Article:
By Christopher Cudworth
Having been known to brag a little in this blog, it is time for me to reveal the method that keeps me humble in the long term. The story is true, and it lives on in our family lore, hanging by a thread every December on my father’s artificial Christmas tree.
Back when I was racing competitively and winning more than a few 10ks, I showed up at a race in Wheaton, Illinois knowing I had a very good chance of coming in first place. The race went very well with one notable exception. The course was extremely long. I’d been finishing 10Ks under 32:00 on a regular basis and this race dragged on well into the low 34:00 range before I gratefully but angrily crossed the finish line.
As you may know, it hurts to run or ride or swim a lot longer than you’d anticipated. We base our efforts on our training and the ability to maintain a given pace for a particular distance or time.
The examples are manifold. No cyclist can sprint forever. In fact it is rather astounding that so many stage races in major cycling events such as the Tour de France come down to a sprint of just over 400 meters or less. It’s insane, if you think about it, to race more than 100 miles only to have a bunch of meatheads crash it out in a mighty sprint at the end. What’s the point, really?
Same goes with running. The current marathon world record is 2:02:57, an average pace of 4:41 per mile. So why isn’t it possible now to just dial it up to 4:35 and be done with it, go under the 2:00 hour barrier? What’s wrong with these wimps? Can’t they just go faster a little farther?
Well, it takes time to get faster, and lots of training. But when a race breaks that social contract by failing to measure the course properly, competitors can get rather upset.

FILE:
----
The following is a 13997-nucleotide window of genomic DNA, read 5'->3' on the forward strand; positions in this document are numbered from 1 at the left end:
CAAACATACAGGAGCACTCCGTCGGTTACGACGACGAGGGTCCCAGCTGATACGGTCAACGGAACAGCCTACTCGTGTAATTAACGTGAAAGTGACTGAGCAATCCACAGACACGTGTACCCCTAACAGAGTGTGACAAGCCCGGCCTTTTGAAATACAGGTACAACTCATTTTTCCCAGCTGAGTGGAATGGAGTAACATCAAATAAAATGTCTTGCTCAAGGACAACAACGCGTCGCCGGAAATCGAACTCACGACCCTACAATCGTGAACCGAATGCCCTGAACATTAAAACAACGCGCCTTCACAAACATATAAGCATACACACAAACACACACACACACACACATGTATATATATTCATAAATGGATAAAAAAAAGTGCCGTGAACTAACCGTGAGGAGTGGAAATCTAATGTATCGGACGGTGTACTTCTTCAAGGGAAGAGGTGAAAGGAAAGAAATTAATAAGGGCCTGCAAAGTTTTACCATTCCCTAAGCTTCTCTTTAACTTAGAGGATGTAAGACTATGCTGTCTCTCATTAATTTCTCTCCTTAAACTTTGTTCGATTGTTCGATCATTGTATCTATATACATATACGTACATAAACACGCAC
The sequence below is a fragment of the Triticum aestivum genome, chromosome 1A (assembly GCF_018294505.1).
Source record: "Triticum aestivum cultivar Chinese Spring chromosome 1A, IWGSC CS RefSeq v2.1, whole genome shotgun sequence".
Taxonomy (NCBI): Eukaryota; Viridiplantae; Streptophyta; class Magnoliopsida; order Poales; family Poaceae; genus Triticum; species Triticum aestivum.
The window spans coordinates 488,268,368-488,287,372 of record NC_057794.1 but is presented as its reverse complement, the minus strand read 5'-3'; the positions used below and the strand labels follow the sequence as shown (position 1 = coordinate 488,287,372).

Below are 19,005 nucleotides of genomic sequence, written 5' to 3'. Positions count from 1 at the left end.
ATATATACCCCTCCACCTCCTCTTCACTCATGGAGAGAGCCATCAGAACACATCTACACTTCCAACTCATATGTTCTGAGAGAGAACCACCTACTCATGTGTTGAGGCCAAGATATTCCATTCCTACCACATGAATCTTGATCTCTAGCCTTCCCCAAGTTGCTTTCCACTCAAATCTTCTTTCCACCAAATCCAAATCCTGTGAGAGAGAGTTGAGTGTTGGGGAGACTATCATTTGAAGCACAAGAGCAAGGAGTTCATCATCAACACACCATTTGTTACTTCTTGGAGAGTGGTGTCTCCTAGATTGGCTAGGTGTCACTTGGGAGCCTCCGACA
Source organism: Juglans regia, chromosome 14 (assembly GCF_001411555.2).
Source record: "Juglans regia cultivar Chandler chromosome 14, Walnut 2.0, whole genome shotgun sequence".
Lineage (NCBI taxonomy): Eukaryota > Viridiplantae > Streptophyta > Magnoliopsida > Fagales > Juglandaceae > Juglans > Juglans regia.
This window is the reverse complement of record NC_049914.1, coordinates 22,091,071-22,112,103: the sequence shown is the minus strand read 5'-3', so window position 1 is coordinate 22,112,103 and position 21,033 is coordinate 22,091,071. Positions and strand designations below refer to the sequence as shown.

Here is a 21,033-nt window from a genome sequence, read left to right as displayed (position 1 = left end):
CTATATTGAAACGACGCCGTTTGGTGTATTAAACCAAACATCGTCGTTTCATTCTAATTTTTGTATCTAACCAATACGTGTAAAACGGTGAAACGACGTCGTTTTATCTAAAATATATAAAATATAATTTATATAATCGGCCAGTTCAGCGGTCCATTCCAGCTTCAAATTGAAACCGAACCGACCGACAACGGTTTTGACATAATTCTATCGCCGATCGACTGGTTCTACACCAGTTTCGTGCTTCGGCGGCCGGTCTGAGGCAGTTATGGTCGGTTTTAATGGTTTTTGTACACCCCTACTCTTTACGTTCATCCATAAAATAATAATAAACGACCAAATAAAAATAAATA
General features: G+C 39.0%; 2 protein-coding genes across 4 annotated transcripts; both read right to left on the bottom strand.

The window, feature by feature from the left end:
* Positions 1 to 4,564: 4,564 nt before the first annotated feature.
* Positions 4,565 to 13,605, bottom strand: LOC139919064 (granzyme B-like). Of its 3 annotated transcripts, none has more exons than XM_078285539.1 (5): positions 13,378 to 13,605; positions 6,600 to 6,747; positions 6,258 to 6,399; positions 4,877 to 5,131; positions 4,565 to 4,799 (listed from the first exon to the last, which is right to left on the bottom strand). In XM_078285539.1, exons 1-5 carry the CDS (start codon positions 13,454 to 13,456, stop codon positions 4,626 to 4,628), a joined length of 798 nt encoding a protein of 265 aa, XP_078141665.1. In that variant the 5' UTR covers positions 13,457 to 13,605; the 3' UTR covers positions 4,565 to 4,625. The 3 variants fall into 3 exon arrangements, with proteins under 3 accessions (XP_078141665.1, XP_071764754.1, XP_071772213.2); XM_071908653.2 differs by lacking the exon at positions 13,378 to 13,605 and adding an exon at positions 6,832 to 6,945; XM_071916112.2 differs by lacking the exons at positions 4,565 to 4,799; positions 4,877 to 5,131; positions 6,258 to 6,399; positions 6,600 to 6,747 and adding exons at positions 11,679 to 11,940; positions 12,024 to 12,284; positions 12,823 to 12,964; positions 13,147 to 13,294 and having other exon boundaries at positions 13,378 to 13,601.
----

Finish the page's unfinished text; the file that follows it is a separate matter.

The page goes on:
So I was fuming the entire time between finishing the race and waiting through the race raffle for the actual awards ceremony. My late wife sat with me trying to keep me calm. Even though I’d won the race it did not feel like it. I was angry and disgusted.
The race officials started the raffle and all kinds of great prizes were being given out. Trips and vacation stays. The sponsors had gone all out for this race.
“Relax,” she told me. “You’re probably going to get something nice for winning.”
Finally the moment came. I walked fiercely to the podium when my name was called as the race winner. Then I walked proudly back to the table where my wife was sitting with a smile on her face. The award was in a small white box that had no markings on it. “It’s probably a watch!” she said.
Then I opened the box and what do you think was inside? A Christmas ornament. A Marathon Santa. It was worth perhaps $4.50. I sat there with my mouth open. Again amazed and disgusted.
My father still thinks this is a hilarious story. He hangs that Marathon Santa Christmas ornament on the tree each year with a flourish. Then he points to me and laughs. He mostly lost his speech due to a stroke years ago but he waves his hand in a grandiose way and says “Yeahhhh…. yeahhhh!” and he laughs some more.
At the time I opened that box during the awards ceremony even my wife could not hold back the combination of amazement and disbelief. “There must be some mistake,” she told me. “Take it back up there.” But I didn’t. I couldn’t. My own arrogance and pride had already turned the entire day into a farce. It was only suiting that I received an award that was a farce as well.
In fact I never really worried about what I won as an award from that point on. There are trophies gathering dust on the shelves of my basement, but the Marathon Santa hangs proudly on the tree each year. Every time I watch A Christmas Story with Ralphie and his Red Ryder BB gun, I revisit the moment when my hunger for a Major Award felt just like that moment when the father in the movie opens that big crate to find a Leg Lamp hiding in the stuffing.
As it says in 2 Timothy,” I have fought the good fight, I have finished the race, I have kept the faith.” Well, a strong faith always comes packaged with a strong dose of humility. I am reminded of that each year at Christmas when the Marathon Santa shines brightly next to the holiday lights on my father’s fake tree.